Zululand Brewery in Eshowe is a great place to pop in for a relaxing Zulu Blonde Export Ale, a beer that has won awards and rave reviews internationally. While you’re sitting at The Happy George Bar, ask around for recommendations on what’s new to do in the area.
The Dlinza and Ongoye Forests are serious birding hotspots and both are easily accessible. In fact, the Dlinza aerial boardwalk is something that even non-birders will enjoy and appreciate.
Isandlwana and Rorke’s Drift are the two seminal battlefields in the Battlefields tour and are both intensely fascinating and moving. A good guide is invaluable in bringing them to life. Ulundi and Blood River are also well worth visiting, giving different insights into the bloodshed that shaped this land.
Take a hike up Majuba or Spioenkop mountains, both of which offer sensational views in addition to stirring battlefield history. The historic O’Neills cottage, where a peace treaty was signed to end the first Anglo-War, lies at the base of Majuba.
The majestic Ithala Game Reserve in the very north of KwaZulu-Natal offers good game-viewing and bird-watching, as well as epic scenery of mountains and valleys. While there is a variety of accommodation, the pick of it is undoubtedly the bush camps that can be booked out for your group.
Every year the Zulu nation holds the Reed Ceremony near the eNyokeni Royal residence in Nongoma north of Melmoth, thousands of maidens gathering to pay their respect to their king. This happens in spring and visitors from all over the world come to watch the women dance and sing to King Goodwill Zwelithini in his ceremonial regalia.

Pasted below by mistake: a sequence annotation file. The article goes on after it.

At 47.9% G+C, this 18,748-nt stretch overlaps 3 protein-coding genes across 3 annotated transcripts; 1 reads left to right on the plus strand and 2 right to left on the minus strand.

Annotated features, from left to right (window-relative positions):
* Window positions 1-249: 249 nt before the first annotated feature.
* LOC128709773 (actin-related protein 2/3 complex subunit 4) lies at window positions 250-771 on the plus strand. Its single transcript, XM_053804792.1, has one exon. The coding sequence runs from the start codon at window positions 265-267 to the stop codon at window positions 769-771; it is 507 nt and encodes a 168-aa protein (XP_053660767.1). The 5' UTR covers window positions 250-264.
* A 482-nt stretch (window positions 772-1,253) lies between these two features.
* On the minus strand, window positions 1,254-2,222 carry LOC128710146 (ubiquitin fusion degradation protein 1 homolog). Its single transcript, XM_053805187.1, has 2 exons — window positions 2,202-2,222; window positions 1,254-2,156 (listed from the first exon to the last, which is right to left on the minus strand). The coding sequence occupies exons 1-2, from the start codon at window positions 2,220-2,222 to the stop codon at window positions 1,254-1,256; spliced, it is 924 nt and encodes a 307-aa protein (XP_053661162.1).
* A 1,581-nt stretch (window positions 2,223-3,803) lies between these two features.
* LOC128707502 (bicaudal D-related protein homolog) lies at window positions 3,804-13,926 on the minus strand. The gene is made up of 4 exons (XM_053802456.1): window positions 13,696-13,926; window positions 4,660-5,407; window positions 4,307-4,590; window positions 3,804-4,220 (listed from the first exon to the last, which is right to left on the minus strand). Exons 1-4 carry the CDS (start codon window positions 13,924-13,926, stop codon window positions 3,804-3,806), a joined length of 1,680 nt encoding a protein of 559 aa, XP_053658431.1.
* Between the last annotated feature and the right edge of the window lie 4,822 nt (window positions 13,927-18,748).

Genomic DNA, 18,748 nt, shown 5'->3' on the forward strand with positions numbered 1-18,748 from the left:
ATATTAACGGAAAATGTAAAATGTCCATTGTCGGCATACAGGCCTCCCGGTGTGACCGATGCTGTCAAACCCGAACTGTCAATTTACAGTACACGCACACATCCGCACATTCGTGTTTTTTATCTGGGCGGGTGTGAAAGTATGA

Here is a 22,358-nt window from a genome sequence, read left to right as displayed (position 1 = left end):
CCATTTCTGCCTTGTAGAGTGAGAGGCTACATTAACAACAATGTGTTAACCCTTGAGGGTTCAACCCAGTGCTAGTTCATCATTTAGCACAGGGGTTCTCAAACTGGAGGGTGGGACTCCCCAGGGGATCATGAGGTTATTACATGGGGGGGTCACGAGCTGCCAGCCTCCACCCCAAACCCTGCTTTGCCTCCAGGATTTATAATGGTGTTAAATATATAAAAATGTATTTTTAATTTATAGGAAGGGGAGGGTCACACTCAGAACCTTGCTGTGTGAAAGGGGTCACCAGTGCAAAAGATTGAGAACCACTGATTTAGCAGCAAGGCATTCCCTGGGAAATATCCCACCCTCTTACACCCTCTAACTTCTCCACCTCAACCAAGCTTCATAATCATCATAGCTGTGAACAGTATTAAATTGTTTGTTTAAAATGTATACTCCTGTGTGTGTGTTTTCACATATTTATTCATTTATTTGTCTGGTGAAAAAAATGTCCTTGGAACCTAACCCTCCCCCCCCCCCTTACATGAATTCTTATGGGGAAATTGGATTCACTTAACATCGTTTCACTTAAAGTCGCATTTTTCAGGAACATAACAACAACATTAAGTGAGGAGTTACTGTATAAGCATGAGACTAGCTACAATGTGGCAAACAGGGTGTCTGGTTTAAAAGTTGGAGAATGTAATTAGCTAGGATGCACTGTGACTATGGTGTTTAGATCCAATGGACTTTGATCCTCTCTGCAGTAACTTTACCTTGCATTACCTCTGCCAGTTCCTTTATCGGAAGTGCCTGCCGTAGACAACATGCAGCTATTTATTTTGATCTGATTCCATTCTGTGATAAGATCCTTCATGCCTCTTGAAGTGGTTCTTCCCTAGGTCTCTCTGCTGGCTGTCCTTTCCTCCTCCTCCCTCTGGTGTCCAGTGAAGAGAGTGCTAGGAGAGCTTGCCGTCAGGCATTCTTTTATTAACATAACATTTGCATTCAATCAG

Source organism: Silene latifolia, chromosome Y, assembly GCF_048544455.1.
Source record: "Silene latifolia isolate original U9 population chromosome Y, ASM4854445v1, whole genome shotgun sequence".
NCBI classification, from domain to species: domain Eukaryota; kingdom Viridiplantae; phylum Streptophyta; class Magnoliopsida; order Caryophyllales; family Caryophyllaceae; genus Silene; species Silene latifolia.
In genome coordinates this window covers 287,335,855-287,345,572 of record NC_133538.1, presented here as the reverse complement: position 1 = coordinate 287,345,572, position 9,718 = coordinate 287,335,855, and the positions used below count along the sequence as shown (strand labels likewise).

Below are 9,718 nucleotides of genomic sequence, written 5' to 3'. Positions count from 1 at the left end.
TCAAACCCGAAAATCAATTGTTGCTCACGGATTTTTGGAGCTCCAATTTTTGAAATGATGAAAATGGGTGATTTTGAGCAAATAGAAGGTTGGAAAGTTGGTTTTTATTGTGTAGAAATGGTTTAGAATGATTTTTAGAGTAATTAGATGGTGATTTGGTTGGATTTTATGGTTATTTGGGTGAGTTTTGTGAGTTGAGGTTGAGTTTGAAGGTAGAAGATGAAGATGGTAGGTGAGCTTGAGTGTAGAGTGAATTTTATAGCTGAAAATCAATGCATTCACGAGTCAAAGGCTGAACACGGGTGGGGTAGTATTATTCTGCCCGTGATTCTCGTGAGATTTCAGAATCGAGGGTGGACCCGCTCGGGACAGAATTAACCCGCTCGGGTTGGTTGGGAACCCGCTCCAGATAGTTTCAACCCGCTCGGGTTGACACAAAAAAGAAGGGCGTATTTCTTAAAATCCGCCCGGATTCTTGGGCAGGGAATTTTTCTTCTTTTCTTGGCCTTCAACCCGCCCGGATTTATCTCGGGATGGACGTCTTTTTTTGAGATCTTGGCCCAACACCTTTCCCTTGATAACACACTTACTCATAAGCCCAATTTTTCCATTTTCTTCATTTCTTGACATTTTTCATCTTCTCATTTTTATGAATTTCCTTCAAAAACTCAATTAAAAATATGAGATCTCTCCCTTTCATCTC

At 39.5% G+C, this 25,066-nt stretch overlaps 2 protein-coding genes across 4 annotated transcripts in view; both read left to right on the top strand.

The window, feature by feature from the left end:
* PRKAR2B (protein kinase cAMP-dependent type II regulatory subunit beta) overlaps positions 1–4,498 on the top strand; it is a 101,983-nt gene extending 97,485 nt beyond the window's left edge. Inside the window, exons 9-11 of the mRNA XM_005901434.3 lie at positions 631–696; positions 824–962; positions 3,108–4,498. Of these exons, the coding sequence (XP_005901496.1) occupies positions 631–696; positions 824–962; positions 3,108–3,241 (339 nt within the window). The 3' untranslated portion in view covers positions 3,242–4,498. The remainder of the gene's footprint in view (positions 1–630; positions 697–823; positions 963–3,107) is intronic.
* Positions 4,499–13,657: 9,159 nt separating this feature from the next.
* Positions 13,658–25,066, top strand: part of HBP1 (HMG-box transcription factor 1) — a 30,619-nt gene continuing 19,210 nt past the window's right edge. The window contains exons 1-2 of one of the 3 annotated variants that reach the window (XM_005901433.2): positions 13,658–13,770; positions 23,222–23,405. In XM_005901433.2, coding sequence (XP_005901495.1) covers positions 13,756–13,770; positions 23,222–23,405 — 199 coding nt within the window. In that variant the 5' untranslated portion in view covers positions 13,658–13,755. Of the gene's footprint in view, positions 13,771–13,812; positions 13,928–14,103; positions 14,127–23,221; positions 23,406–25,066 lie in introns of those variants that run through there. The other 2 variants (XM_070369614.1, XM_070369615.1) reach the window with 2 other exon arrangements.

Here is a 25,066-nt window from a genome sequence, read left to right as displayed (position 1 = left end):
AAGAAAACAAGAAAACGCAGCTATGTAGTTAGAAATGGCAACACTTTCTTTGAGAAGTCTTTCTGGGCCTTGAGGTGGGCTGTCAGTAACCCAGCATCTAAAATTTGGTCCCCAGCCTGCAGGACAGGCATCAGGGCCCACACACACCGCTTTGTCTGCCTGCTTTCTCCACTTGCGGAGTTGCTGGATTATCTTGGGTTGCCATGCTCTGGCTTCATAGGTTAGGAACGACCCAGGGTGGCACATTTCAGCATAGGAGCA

The eMakhosini Ophate Heritage Park should not be missed by anyone with a sense of history. It is the birthplace of the Zulu clan and what is known as the Valley of the Kings. The Spirit of eMakhosini memorial and an educational multimedia centre are worth a visit, and there is also game, including the rare oribi antelope and black rhino.
Immerse yourself in the Zulu culture at a place like Shakaland and watch Zulu dancing, ask a sangoma (witch doctor) for his sage advice, sample traditional Zulu beer, listen to singing and perhaps try out a few simple phrases for yourself. Arts and crafts are also on sale and make wonderful gifts and souvenirs.